Asset Quality Score
In this test, Bankrate tries to determine the effect of problem assets, such as past-due loans, on the bank's reserves set aside to cover loan losses, as well as overall capitalization.
Having a large number of these types of assets means a bank could eventually have to use capital to absorb losses, shrinking its equity cushion. It also means that there are likely to be many assets that are in non-accrual status and no longer earning money, resulting in diminished earnings and potentially more risk of a failure in the future.
On Bankrate's asset quality test, First State Bank and Trust scored 36 out of a possible 40 points, less than the national average of 37.49 points.
The percentage of problem assets a bank holds compared to its total assets is a helpful indicator of asset quality.As of December 31, 2017, 0.09 percent of First State Bank and Trust's loans were noncurrent, meaning they were more than 90 days past due or were in non-accrual status. That's below the national average of 1.01 percent.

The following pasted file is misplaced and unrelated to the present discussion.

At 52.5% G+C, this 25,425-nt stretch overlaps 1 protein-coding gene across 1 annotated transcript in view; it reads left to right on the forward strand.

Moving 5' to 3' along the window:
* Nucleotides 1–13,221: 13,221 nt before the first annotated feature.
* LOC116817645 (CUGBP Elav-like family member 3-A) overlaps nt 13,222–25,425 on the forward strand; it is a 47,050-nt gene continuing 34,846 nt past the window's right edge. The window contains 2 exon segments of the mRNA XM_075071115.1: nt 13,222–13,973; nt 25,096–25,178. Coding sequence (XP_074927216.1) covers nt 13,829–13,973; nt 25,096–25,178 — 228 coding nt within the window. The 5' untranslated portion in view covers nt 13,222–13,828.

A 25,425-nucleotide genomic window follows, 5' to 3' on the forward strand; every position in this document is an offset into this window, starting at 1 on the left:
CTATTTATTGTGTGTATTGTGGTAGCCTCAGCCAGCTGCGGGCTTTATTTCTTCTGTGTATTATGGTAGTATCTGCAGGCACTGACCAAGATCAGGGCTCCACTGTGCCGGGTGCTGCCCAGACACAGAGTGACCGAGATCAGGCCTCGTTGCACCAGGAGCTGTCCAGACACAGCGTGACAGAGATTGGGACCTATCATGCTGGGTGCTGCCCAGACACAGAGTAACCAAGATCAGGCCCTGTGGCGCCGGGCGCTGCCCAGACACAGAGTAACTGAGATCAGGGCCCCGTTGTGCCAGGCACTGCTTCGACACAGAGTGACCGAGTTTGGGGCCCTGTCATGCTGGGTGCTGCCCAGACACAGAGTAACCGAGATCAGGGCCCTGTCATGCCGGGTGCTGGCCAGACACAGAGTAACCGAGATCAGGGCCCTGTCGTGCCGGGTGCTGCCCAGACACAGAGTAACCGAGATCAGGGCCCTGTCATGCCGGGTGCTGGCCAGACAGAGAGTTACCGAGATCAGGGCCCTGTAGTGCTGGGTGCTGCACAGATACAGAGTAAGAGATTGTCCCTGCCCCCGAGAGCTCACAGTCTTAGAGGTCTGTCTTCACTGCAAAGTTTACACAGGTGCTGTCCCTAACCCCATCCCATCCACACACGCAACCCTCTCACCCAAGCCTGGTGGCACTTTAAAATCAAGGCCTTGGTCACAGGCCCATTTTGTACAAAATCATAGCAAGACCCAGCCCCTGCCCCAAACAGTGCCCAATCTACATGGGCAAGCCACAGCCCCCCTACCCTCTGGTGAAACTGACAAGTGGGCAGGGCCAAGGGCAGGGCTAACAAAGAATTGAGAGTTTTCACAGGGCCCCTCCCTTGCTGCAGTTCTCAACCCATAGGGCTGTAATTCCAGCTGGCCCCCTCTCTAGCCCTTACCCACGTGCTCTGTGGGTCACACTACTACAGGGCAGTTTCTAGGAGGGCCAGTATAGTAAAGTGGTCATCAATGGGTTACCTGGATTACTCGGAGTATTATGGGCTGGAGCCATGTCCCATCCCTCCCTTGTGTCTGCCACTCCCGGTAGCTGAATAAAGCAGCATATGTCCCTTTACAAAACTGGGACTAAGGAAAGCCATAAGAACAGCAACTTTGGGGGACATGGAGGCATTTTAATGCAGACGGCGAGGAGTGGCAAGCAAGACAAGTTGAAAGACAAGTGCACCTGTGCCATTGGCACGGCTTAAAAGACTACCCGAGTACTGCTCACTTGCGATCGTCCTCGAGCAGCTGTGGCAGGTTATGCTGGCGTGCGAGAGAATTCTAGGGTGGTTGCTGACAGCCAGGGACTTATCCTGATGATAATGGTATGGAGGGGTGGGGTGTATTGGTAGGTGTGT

Banks keep a reserve known as an "allowance for loan and lease losses" to deal with problem assets . Comparing how large that reserve is to the total amount of problematic loans can be a helpful indicator when evaluating a bank's ability to manage problem assets. First State Bank and Trust's loan loss allowance was 1,611.67 percent of its total noncurrent loans, exceeding the national average. All else being equal, a higher ratio of loan loss allowance to noncurrent loans is better.